Sound Advice: Blu-ray player adds features with Wi-Fi

  • Article by: DON LINDICH , Special to the Star Tribune
  • Updated: December 2, 2011 - 3:05 PM

Answers to your multimedia questions.

Q: I have a 40-inch Samsung LCD HDTV. What is your advice on buying a Blu-Ray player for it? I have a Roku box, so I don't need streaming and Internet capability.

A: Even though you have a Roku, it still makes sense to get a player with built-in Wi-Fi.

Blu-ray discs often contain online content accessed via the BD-Live function, which requires an Internet connection.

Blu-ray players also require occasional firmware updates to keep them running their best. If your player is connected to the Internet, it will download and install these updates automatically. If it isn't, you must find the file online, download it and do the process manually with a burned disc or flash drive. Automatic is much easier and less frustrating.

You have a Samsung TV, so it makes sense to get a Samsung player, because the TV and Blu-ray remotes will operate the TV and player. An entry-level model will work fine for basic movie watching. The improvement in picture quality and sound over DVD or streaming will be dramatic.

If you have a lot of DVDs or rent them frequently, consider a Panasonic player because its DVD playback quality is superior, even at lower prices. Anyone looking for a high-end model should consider the Sony PlayStation 3 for $249 or the Oppo BDP-93 for $499.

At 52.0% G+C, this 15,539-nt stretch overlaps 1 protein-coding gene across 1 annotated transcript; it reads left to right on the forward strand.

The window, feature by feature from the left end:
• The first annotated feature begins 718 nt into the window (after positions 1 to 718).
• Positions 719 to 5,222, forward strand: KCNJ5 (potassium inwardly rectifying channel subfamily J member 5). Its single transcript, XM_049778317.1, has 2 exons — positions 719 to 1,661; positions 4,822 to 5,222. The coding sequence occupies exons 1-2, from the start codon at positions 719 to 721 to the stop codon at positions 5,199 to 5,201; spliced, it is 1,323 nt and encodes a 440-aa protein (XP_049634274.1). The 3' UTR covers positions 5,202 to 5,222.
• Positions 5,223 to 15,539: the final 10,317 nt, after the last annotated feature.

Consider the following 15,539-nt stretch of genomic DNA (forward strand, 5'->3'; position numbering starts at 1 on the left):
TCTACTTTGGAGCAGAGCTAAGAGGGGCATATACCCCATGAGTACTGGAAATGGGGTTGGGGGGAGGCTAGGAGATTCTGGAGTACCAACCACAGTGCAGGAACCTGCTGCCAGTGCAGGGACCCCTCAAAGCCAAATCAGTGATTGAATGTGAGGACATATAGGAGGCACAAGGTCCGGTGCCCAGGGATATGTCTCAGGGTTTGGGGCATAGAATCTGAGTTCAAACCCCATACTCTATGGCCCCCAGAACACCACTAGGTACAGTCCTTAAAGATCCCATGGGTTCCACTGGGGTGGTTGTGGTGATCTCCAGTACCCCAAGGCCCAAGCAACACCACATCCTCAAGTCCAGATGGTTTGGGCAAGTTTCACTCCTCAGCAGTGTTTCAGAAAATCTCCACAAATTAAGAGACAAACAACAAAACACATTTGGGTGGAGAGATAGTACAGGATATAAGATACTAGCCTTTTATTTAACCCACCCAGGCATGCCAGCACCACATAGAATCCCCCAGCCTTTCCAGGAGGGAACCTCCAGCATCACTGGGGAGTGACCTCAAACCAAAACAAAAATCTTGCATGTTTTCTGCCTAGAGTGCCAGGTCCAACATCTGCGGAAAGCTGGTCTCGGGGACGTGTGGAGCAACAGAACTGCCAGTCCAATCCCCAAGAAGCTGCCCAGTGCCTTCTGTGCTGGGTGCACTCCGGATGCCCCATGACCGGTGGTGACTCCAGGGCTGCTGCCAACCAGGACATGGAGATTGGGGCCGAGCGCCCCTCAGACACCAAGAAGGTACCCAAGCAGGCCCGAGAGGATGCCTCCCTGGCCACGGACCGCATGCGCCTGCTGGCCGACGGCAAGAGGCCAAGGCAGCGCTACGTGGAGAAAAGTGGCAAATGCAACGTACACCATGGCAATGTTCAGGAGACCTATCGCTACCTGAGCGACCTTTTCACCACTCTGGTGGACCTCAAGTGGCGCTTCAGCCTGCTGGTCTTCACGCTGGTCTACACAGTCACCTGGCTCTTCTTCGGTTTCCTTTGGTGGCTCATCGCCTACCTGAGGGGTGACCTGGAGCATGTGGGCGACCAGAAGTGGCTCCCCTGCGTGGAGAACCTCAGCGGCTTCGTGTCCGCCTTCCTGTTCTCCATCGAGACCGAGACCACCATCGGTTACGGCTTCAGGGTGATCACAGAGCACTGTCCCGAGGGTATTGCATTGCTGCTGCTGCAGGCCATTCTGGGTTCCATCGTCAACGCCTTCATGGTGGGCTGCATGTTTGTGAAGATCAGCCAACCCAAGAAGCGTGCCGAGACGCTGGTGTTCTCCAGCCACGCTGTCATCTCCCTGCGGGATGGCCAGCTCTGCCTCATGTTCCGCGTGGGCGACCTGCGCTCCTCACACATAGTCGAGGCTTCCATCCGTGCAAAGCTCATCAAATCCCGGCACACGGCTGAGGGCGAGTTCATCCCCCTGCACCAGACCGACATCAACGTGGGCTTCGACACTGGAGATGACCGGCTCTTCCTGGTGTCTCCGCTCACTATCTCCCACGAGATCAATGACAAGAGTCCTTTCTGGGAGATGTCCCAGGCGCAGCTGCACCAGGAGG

Pick: Pentax Q camera

Premium compact cameras for serious photographers are nothing new. The Leica Minilux, Nikon 35Ti and Contax T 35mm were boutique film cameras that were highly prized in their day for their solid metal bodies, sharp lenses and a hefty price befitting their high quality.

The 12-megapixel Pentax Q ($799) is the modern digital equivalent. It has a rugged magnesium body so small that it can hide behind a playing card. Unlike film cameras, though, the Pentax Q has interchangeable lenses. Five lenses are available, with more sure to come.

A large sensor is the main attraction of an interchangeable-lens camera, and at first glance the small sensor and premium price make the Pentax Q seem hopelessly outmatched. But the Q is in a class of its own. It doesn't replace a large-sensor camera and, given the price, it isn't for everyone. But enthusiasts and pros looking for a tiny camera with maximum creative potential will find it to be a marvelous addition to their toolkit.

The Pentax Q feels solid in the hand and any knowledgeable photographer who picks it up will quickly find that it is a serious and capable photographic tool. It produces clean, sharp images and excellent video, and is pure fun to carry around and use. The blur filter allows you to separate the subject from the background and the different lenses open up creative possibilities that simply aren't possible with other tiny cameras.

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